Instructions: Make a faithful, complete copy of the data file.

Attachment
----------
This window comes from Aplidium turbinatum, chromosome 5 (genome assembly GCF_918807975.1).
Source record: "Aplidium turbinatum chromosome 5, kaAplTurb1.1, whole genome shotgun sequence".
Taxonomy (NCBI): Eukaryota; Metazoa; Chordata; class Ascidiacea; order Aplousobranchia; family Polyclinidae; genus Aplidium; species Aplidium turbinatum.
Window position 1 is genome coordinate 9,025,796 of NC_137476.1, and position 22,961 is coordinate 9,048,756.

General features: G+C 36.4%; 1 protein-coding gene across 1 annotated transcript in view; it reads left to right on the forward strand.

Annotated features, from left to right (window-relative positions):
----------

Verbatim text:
This window comes from Aplidium turbinatum, chromosome 5 (genome assembly GCF_918807975.1).
Source record: "Aplidium turbinatum chromosome 5, kaAplTurb1.1, whole genome shotgun sequence".
Taxonomy (NCBI): Eukaryota; Metazoa; Chordata; class Ascidiacea; order Aplousobranchia; family Polyclinidae; genus Aplidium; species Aplidium turbinatum.
Window position 1 is genome coordinate 9,025,796 of NC_137476.1, and position 22,961 is coordinate 9,048,756.

General features: G+C 36.4%; 1 protein-coding gene across 1 annotated transcript in view; it reads left to right on the forward strand.

Annotated features, from left to right (window-relative positions):